Bloomberg News Open, Asia Edition. First Responders

Bloomberg News Open, Asia Edition. First Responders wsjnewspaper

Bloomberg News reports China told some brokers they can resume contributing bond pricing feeds to certain aggregators after an abrupt suspension earlier this week, people familiar said. The reversal came after regulators met the country’s six money brokers. The PBOC and NAFMII had solicited feedback from market participants, other people said earlier.


Full of challenge. Hong Kong faces multiple obstacles to regaining its former glory even after returning to business as usual for the first time since before protests began in June 2019.

At stake is the future of the main conduit for capital flowing in and out of China, as well as bragging rights as Asia’s primary financial hub.
Local pressures include a population exodus and a shattered economy. The national security law is also causing uncertainty.

What to Watch

Power play. China’s Communist Party unveiled details of organizational changes that will enhance its control. It’s forming a central financial committee that will absorb an existing State Council body, Xinhua said. It’s also creating similar structures for technology and Hong Kong and Macau affairs—the latter will also take over existing Cabinet functions says Bloomberg News .

In other news:

-The ECB raised rates by 50 bps but offered few clues about the future.
-Geopolitics: China’s military is ignoring efforts to reopen talks, the US says. The Chinese and Ukrainian foreign ministers spoke, however.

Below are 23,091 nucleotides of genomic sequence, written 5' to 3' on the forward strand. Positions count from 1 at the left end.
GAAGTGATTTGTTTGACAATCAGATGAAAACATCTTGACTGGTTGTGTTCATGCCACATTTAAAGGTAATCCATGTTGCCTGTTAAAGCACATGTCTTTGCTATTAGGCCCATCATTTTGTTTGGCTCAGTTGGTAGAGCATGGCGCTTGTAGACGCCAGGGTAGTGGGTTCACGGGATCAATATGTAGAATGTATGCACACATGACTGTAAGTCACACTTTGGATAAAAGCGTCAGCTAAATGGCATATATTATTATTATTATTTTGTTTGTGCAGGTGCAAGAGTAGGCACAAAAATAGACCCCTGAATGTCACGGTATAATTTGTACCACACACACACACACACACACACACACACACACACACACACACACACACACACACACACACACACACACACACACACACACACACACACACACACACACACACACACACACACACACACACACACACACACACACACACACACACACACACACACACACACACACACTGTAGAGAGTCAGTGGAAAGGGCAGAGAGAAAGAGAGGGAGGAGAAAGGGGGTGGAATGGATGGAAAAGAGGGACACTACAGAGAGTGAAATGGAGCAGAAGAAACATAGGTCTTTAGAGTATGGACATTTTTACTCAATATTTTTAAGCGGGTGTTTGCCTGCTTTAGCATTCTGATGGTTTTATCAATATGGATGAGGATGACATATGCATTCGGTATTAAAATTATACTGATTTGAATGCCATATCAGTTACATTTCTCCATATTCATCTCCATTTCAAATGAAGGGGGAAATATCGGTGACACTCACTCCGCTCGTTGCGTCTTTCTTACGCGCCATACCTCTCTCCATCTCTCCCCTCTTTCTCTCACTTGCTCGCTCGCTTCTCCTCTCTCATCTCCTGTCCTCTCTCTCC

-A Pakistani court rejected Imran Khan’s effort to suspend a warrant.
-South Korea and Japan made progress in resolving their dispute.
-Corporate: ThaiBev is mulling options for its spirits unit. including a Singapore IPO. CK Hutchison’s profit increased.


Exactly a year into tightening, the Fed faces its toughest set of choices yet, Jonathan Levin writes. It can forge ahead with its inflation fight or pivot to address growing banking-sector fears. Behind Door No. 1: an ever-approaching recession. No. 2: entrenched inflation. Unfortunately, it’s looking like a lose-lose scenario of policymakers’ own making.

Credit Suisse must pre-emptively improve the narrative before crazy, rich and anxious Asians pull their money out, Shuli Ren writes. Its private-banking clients in the region have been amazed by the bank’s fast fall from grace. The lender needs to address their queries ranging from sanctions risk to deposit safety to protect its profit and growth center.

By the Way

A bad workman blames tools, but China blames the US bank failures on political infighting and poor financial regulation. “The flip-flopping of financial supervision due to domestic political disputes was exposed in this incident,” Xinhua said while citing “the absence or mistakes of the US on financial supervision and macro policies.” Way harsh.

The art auction business is dominated by $1 million-plus sales. A new Sotheby’s report peeks under the hood of high-end auction houses and reveals just how critical the super-rich are to company bottom lines. Still, inflation is hitting the wealthy as the price of art just keeps rising.

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